Outside of the hospital, bills from private physicians’ offices are also the source of considerable confusion. WECT recently received a call from a viewer who was upset she was billed for an “emotional assessment” after going to a local urgent care facility for a sinus infection.
After she complained, the medical provider removed the $9 charge for the emotional assessment from her bill. It was unclear whether the patient was billed for that assessment in error, or if the urgent care provider simply removed the charge as a courtesy.
Regardless, it is possible that a doctor may see the need to treat you for a medical issue that is not the primary issue that sent you to the doctor’s office.
If you went to the doctor with a sore throat, but the doctor suspects you have cancer after examining you, they will likely do more than treat your sore throat.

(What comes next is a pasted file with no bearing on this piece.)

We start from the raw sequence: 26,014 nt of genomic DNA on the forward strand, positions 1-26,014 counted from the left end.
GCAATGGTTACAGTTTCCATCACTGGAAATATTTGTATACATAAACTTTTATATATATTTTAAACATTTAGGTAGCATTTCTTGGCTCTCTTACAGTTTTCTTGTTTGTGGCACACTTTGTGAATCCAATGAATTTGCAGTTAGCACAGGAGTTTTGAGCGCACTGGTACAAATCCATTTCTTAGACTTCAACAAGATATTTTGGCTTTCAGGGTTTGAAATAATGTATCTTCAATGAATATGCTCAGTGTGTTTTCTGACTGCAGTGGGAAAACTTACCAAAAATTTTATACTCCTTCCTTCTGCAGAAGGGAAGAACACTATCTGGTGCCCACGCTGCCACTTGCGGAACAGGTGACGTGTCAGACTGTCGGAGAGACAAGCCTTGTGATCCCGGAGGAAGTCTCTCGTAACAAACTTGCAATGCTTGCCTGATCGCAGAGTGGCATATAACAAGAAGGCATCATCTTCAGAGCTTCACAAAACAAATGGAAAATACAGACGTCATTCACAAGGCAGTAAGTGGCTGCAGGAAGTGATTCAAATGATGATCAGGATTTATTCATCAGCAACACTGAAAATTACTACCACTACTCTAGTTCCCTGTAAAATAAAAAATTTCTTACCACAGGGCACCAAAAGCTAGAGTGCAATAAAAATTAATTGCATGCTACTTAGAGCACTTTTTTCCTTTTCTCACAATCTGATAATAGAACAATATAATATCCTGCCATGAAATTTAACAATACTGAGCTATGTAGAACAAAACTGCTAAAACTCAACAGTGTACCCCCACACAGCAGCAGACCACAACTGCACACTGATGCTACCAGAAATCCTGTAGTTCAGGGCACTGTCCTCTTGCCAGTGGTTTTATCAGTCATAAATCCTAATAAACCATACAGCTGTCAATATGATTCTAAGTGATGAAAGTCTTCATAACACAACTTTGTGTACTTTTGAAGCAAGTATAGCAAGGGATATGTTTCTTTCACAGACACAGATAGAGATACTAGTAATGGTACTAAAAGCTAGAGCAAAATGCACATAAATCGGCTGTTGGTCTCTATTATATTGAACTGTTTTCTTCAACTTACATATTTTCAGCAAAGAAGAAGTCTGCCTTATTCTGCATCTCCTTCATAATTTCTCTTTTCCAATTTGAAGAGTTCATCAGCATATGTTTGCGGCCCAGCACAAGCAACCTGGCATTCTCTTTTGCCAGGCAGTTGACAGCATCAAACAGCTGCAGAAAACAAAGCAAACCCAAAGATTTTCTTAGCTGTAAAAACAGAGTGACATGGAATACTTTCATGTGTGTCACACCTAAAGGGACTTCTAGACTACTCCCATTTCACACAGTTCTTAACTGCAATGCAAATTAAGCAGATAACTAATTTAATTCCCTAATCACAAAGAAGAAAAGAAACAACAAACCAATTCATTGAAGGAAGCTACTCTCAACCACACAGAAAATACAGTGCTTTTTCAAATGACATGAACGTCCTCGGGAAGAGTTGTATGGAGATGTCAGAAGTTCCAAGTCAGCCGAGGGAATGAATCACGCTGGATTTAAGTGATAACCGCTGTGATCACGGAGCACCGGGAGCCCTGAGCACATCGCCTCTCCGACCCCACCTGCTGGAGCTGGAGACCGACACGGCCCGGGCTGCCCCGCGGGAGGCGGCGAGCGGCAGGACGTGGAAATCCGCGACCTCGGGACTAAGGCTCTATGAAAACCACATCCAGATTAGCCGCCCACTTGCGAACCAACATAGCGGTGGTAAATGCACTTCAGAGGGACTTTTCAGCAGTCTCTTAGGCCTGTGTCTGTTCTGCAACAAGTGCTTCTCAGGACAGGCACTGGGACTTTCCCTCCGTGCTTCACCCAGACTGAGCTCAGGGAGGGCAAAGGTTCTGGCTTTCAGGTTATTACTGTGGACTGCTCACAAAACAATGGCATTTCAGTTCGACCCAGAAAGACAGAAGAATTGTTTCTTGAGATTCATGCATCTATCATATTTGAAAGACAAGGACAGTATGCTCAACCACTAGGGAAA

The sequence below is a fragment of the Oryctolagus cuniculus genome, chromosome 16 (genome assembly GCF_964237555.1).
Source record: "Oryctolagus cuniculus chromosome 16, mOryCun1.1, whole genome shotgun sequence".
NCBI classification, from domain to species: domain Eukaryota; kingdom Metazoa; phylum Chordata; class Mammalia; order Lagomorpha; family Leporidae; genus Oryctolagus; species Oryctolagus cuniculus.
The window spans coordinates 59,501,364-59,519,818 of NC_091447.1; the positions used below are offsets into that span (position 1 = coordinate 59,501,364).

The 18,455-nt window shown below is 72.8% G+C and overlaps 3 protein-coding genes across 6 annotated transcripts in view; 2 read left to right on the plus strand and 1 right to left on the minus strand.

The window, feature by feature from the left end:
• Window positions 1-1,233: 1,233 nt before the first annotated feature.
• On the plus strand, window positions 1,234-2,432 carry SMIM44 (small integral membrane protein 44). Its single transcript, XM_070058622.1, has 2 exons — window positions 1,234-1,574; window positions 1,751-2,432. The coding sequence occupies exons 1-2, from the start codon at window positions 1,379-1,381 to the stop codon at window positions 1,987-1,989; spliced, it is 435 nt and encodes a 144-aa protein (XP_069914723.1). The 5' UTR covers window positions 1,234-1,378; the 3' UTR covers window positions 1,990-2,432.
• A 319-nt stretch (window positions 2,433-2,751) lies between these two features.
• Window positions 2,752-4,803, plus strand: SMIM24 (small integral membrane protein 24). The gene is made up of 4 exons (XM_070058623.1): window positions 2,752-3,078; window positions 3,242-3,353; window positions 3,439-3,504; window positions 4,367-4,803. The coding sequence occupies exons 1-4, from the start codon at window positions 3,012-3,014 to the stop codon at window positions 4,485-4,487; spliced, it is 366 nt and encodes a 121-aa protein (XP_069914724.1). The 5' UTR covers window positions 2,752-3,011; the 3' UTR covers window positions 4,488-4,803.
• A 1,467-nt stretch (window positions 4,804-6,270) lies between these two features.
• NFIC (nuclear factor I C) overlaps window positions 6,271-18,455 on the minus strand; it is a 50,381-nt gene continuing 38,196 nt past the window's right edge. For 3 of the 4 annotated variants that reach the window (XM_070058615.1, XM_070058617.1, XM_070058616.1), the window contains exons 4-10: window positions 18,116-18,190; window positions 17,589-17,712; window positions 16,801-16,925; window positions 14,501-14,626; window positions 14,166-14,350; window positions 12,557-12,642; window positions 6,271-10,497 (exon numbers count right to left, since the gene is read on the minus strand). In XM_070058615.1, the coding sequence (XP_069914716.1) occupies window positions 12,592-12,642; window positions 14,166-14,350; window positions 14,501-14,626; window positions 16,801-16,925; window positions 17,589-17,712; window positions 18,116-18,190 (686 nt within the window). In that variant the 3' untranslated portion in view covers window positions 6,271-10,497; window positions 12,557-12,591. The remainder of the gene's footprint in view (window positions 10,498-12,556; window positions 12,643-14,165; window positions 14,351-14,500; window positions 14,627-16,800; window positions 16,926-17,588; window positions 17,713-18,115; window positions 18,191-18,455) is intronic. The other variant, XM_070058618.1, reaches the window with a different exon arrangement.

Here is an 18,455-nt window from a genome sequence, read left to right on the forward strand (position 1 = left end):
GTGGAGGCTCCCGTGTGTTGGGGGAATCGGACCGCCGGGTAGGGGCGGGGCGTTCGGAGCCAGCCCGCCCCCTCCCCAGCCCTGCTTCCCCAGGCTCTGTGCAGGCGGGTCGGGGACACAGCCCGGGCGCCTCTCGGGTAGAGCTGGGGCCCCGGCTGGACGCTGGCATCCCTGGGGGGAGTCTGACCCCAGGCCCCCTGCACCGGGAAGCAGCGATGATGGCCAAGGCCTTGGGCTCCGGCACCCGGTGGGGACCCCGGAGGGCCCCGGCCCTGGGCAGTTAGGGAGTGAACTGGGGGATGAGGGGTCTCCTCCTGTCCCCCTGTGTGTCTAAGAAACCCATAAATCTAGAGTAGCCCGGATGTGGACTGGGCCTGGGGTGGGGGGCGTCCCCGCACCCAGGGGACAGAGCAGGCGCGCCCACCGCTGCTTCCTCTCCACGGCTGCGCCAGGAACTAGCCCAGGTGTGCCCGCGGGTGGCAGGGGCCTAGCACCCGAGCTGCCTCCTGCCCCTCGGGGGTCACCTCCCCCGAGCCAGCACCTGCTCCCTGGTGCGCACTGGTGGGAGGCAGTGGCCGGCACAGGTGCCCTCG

Similarly, if you go in for a sinus infection but exhibit behavior that indicates you are a harm to yourself or others, the doctor will likely try to address your mental health issues.
Once the doctor-patient relationship exists, a doctor must provide the accepted standard of medical care or risk being sued.
Even though the cost of medical care is extremely expensive, there are ways to save. If you don’t have insurance, or if your deductible is so high that for practical purposes you pay everything out-of-pocket, ask your doctor or the hospital about self-pay or cash-pay discounts.
“The goal is to make sure that…somebody without means, or without the ability to have insurance isn’t charged more than someone who has an insurance policy at Blue Cross Blue Shield,” Ollie said of the rationale for offering the discounted rates.
In addition to self-pay and prompt-pay discounts, NHRMC also offers interest-free financing for the first 12 months if you need to set up a payment plan to pay off a medical bill.